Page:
I recently read an article titled How to Do Philosophy. As someone who majored in philosophy, I mostly agree with the writer, and shared a lot of the same frustrations in my studies. I'd say the material was half stuff that seemed to have practical application somewhere, and half stupid bullshit. The subject I usually cite as my prime example is epistemology. I am not sure if the wider field of epistemology is different from this, but we spent most of the semester arguing about whether you could have knowledge of the outside world. If you come to the conclusion that when everyone in the world says that they "know" something, when they don't really know it, something has gone wrong. Yes, it's true, I do not know whether I am a brain in a vat who is part of an experiment being conducted by a mad scientist. But I know that the Dow Jones is over 10,000, and I know that George Washington never studied kung fu at a Chinese monastery. (Or did he?) Only an asshole would tell me, "Well, you don't know that you're not in the Matrix, so you don't really know those things."
The parts of philosophy that I thought could be useful for something were, generally speaking, things that could feed into the field of ethics, and most people would agree that ethics is a worthwhile field of study. For example, there is a branch of metaphysics that is all about causality. How do you determine what and who played a causal role in an event? And how responsible can you hold someone for failing to prevent something? The answers to those questions can be really important, and it often takes a philosopher to give a satisfactory answer to them.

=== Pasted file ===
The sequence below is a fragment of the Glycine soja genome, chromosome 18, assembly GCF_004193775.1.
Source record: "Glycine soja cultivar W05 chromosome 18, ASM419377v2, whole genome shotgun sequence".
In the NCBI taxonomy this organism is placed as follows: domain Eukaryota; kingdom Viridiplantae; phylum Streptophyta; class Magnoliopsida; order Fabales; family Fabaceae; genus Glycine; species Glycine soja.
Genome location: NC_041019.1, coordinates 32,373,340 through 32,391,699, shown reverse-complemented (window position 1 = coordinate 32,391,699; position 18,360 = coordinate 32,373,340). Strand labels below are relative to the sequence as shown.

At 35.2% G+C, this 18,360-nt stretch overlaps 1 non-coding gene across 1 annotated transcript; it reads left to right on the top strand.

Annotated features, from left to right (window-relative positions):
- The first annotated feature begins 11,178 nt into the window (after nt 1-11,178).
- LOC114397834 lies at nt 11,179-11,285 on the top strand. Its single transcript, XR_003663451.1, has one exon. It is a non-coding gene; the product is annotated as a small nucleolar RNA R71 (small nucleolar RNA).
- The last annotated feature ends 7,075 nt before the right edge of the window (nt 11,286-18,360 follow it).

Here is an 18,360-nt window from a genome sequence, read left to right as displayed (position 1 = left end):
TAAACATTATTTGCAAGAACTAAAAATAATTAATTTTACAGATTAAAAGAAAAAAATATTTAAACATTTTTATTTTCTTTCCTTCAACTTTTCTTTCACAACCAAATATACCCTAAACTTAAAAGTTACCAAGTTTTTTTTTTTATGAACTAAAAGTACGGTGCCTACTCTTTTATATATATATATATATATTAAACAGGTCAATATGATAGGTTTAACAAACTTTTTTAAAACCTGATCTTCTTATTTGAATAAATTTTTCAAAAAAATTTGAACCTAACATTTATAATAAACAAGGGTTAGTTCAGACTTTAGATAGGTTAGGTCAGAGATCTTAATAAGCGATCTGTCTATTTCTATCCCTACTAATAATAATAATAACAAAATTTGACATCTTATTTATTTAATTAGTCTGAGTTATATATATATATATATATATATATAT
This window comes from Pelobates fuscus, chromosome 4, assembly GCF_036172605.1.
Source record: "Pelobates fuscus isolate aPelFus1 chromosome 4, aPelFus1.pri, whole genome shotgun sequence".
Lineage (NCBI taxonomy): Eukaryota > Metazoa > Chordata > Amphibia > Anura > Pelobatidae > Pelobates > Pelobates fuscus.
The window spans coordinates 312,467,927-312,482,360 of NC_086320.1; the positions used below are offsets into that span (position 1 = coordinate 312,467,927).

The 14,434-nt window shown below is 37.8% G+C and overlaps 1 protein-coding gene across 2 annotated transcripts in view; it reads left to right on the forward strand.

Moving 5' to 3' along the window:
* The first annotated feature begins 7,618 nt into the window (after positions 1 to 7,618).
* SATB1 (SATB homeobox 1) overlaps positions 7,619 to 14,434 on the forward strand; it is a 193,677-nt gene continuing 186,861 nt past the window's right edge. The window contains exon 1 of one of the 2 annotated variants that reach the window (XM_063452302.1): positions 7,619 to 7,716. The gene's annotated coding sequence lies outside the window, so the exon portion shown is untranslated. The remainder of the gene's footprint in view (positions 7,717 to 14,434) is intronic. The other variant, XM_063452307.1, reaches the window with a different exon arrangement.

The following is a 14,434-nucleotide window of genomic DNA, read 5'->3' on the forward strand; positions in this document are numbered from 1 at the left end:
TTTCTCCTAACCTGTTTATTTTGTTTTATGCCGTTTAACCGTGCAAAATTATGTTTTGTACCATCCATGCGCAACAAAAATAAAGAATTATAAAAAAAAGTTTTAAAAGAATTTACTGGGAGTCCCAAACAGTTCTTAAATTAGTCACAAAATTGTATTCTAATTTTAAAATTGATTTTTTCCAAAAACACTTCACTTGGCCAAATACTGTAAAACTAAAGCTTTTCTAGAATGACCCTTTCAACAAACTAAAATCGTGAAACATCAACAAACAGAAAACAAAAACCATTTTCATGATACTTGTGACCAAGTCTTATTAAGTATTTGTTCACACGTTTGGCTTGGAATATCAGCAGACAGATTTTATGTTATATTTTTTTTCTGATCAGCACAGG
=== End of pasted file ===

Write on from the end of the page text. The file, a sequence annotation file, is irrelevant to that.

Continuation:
A few years ago, I took a philosophy class at Portland State, and though I was not at all impressed with the professor, he did articulate what I think is the best definition of what philosophy is: the study of the construction and evaluation of arguments. Regardless of whether any person agrees on whether that is what philosophy is, one cannot doubt that this is what one is doing when one is doing philosophy, and I believe that this is what makes philosophy a worthwhile study. A philosopher can make an argument like a ninja: define some terms, mention out some logical connections, throw down a conclusion. BOOM. Done correctly, one can only disagree with the conclusion by disagreeing with the definitions and premises.
The general problem with this, of course, is that people are rarely persuaded by logic. One needs some appeal to emotions and values in order to convince someone to change their opinion. But that's a story for another time. Some recommended reading on that subject would be Harry Frankfurt's "On Bullshit" (which can also be found in an anthology of his papers, titled "The Importance of What We Care About") and the anthology "Bullshit and Philosophy," edited by Gary L. Hardcastle and George A. Reisch. Seriously, if you read no other works of philosophy in your life, you should read these.